Saturday, June 08, 2013

The Real Odds That Your Startup "Succeeds"

Henry Blodget is a smart journalist who knows how to drive pageviews.  He certainly got me to click through when he picked the headline, "DEAR ENTREPRENEURS: Here's How Bad Your Odds Of Success Are"
http://read.bi/17yADel

Blodget riffs on a tweet by Paul Graham to estimate the odds of startup success:
"Graham says that 37 of the 511 companies that have gone through the Y Combinator program over the past 5 years have either sold for, or are now worth, more than $40 million.
Most entrepreneurs would probably view creating a company worth more than $40 million as a success (unless the company raised more capital than that). And, on its face, the "37 companies" number seems relatively impressive.

In fact, however, the number tells a scary and depressing story.

This number suggests that a startling 93% of the companies that get accepted by Y Combinator eventually fail.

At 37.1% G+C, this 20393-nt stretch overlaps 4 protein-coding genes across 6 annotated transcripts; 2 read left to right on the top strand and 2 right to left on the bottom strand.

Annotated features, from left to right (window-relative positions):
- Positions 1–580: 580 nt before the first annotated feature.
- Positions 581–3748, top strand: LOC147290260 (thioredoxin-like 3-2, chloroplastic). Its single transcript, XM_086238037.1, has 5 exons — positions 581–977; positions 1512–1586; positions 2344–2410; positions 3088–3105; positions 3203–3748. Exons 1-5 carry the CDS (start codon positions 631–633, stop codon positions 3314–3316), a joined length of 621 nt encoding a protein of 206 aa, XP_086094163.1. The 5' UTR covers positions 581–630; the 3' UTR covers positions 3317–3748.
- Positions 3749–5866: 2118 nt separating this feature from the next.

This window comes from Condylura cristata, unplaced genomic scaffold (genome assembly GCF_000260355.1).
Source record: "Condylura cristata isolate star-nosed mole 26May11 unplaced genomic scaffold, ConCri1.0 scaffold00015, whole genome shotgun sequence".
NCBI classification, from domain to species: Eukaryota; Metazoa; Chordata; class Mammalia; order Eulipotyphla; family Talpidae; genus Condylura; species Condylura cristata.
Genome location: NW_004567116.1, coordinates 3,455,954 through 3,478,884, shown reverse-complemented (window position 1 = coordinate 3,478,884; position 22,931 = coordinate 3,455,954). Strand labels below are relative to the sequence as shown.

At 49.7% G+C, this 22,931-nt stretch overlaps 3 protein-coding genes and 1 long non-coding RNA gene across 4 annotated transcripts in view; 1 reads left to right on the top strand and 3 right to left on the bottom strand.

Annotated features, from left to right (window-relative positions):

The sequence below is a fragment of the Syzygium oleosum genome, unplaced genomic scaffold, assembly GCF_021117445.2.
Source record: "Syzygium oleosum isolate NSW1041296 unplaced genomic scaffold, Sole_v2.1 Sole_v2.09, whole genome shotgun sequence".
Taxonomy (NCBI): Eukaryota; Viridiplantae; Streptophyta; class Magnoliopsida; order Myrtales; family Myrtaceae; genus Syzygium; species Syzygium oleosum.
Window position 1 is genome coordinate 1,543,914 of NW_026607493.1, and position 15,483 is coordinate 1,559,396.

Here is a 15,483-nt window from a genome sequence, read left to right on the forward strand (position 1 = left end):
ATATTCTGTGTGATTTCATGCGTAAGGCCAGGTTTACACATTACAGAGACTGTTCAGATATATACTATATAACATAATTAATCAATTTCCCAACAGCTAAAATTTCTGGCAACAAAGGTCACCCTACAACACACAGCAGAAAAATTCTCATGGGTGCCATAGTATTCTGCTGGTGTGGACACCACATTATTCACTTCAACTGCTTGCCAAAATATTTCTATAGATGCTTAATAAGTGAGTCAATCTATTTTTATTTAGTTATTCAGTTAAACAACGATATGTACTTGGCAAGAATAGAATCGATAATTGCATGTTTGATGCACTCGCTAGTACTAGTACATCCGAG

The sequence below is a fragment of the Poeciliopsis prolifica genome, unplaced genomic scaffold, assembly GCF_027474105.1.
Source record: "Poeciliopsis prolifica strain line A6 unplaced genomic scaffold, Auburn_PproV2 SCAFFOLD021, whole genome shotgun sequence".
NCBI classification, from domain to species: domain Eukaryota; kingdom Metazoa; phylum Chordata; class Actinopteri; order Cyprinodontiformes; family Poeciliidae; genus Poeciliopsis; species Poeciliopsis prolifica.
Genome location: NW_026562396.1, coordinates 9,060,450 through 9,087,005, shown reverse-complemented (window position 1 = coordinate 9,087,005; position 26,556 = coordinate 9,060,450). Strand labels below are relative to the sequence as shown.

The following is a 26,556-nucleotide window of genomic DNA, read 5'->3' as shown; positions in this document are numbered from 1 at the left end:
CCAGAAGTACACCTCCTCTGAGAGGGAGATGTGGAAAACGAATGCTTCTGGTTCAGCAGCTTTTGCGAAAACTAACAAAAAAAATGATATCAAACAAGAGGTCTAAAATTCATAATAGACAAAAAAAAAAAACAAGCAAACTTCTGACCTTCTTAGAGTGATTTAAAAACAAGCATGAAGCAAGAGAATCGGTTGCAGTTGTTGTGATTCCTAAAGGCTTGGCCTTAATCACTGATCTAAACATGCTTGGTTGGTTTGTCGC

If only 37 of the companies that have applied to Y Combinator over the years have succeeded, this is a staggeringly low 0.4% success rate.
Put differently, only one in every 200 companies that applies to Y Combinator will succeed."
I don't contest Blodget's numbers. Y Combinator is a great program, and I agree that it ought to give its companies an above-average chance of success.

What I do contest is the definition of success.  One of the YC companies I was an investor in was AppJet, which produced EtherPad.  AppJet was sold to Google for less than $40 million.  Yet all the investors in the deal made money, and the founders became millionaires.

Moreover, the founder of AppJet, Aaron Iba, went on to become...a partner at Y Combinator.  It sure doesn't seem like Paul Graham was disappointed with him.

If you raise $10 million, any exit under $40 million is a disappointment.  But if you're capital-efficient and build a real business, even a smaller exit can be a great outcome for everyone involved.

I'd love to know how many YC companies made their investors money--that's a far better measure of success.

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